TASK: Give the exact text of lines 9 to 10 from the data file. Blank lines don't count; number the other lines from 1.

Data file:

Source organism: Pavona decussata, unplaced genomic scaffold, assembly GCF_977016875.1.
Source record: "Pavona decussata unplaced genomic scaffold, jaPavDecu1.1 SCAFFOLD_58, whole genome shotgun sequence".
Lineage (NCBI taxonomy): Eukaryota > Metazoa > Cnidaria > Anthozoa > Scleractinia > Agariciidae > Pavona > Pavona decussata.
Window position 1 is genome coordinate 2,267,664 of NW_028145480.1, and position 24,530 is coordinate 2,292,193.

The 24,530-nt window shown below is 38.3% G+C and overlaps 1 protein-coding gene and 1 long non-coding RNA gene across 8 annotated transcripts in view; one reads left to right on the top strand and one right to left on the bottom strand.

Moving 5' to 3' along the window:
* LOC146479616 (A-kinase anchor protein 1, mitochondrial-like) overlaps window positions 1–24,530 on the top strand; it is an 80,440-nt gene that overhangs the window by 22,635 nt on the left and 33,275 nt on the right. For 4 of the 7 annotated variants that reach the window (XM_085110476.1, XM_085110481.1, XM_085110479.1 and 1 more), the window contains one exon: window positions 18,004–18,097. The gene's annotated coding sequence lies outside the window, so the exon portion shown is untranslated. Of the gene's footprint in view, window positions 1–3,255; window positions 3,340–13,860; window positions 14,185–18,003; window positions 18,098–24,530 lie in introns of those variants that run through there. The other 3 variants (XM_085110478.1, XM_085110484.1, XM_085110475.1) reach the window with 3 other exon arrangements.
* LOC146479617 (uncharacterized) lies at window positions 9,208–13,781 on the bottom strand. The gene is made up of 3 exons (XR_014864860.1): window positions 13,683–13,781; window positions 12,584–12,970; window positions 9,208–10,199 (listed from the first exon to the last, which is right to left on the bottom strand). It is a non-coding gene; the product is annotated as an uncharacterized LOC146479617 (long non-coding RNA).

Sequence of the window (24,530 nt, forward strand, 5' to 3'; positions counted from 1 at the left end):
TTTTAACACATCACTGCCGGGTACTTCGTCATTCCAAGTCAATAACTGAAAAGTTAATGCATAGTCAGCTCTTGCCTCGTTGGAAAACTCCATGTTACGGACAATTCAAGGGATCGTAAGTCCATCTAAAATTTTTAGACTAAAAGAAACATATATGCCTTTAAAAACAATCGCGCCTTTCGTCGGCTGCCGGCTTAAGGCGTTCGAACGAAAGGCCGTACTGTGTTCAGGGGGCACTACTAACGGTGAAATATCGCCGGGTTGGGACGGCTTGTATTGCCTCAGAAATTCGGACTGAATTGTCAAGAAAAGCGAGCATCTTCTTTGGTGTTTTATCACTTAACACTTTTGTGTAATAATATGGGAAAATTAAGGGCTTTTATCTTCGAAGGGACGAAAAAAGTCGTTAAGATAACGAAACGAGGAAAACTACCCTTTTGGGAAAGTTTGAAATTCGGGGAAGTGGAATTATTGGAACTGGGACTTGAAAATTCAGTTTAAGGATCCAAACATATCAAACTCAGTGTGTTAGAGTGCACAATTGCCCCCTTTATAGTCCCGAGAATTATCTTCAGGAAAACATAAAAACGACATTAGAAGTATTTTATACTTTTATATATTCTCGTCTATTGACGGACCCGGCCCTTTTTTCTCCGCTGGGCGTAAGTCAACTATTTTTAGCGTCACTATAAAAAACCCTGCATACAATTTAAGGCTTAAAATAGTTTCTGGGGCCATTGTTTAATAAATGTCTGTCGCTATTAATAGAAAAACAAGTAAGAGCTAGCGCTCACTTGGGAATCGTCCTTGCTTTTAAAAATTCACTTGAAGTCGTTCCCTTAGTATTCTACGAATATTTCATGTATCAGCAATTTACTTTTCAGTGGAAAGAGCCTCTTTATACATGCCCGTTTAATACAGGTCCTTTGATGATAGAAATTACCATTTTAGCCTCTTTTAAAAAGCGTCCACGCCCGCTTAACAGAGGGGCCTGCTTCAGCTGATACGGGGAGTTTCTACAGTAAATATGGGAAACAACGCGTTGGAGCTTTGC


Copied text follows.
Sequence of the window (24,530 nt, forward strand, 5' to 3'; positions counted from 1 at the left end):
TTTTAACACATCACTGCCGGGTACTTCGTCATTCCAAGTCAATAACTGAAAAGTTAATGCATAGTCAGCTCTTGCCTCGTTGGAAAACTCCATGTTACGGACAATTCAAGGGATCGTAAGTCCATCTAAAATTTTTAGACTAAAAGAAACATATATGCCTTTAAAAACAATCGCGCCTTTCGTCGGCTGCCGGCTTAAGGCGTTCGAACGAAAGGCCGTACTGTGTTCAGGGGGCACTACTAACGGTGAAATATCGCCGGGTTGGGACGGCTTGTATTGCCTCAGAAATTCGGACTGAATTGTCAAGAAAAGCGAGCATCTTCTTTGGTGTTTTATCACTTAACACTTTTGTGTAATAATATGGGAAAATTAAGGGCTTTTATCTTCGAAGGGACGAAAAAAGTCGTTAAGATAACGAAACGAGGAAAACTACCCTTTTGGGAAAGTTTGAAATTCGGGGAAGTGGAATTATTGGAACTGGGACTTGAAAATTCAGTTTAAGGATCCAAACATATCAAACTCAGTGTGTTAGAGTGCACAATTGCCCCCTTTATAGTCCCGAGAATTATCTTCAGGAAAACATAAAAACGACATTAGAAGTATTTTATACTTTTATATATTCTCGTCTATTGACGGACCCGGCCCTTTTTTCTCCGCTGGGCGTAAGTCAACTATTTTTAGCGTCACTATAAAAAACCCTGCATACAATTTAAGGCTTAAAATAGTTTCTGGGGCCATTGTTTAATAAATGTCTGTCGCTATTAATAGAAAAACAAGTAAGAGCTAGCGCTCACTTGGGAATCGTCCTTGCTTTTAAAAATTCACTTGAAGTCGTTCCCTTAGTATTCTACGAATATTTCATGTATCAGCAATTTACTTTTCAGTGGAAAGAGCCTCTTTATACATGCCCGTTTAATACAGGTCCTTTGATGATAGAAATTACCATTTTAGCCTCTTTTAAAAAGCGTCCACGCCCGCTTAACAGAGGGGCCTGCTTCAGCTGATACGGGGAGTTTCTACAGTAAATATGGGAAACAACGCGTTGGAGCTTTGC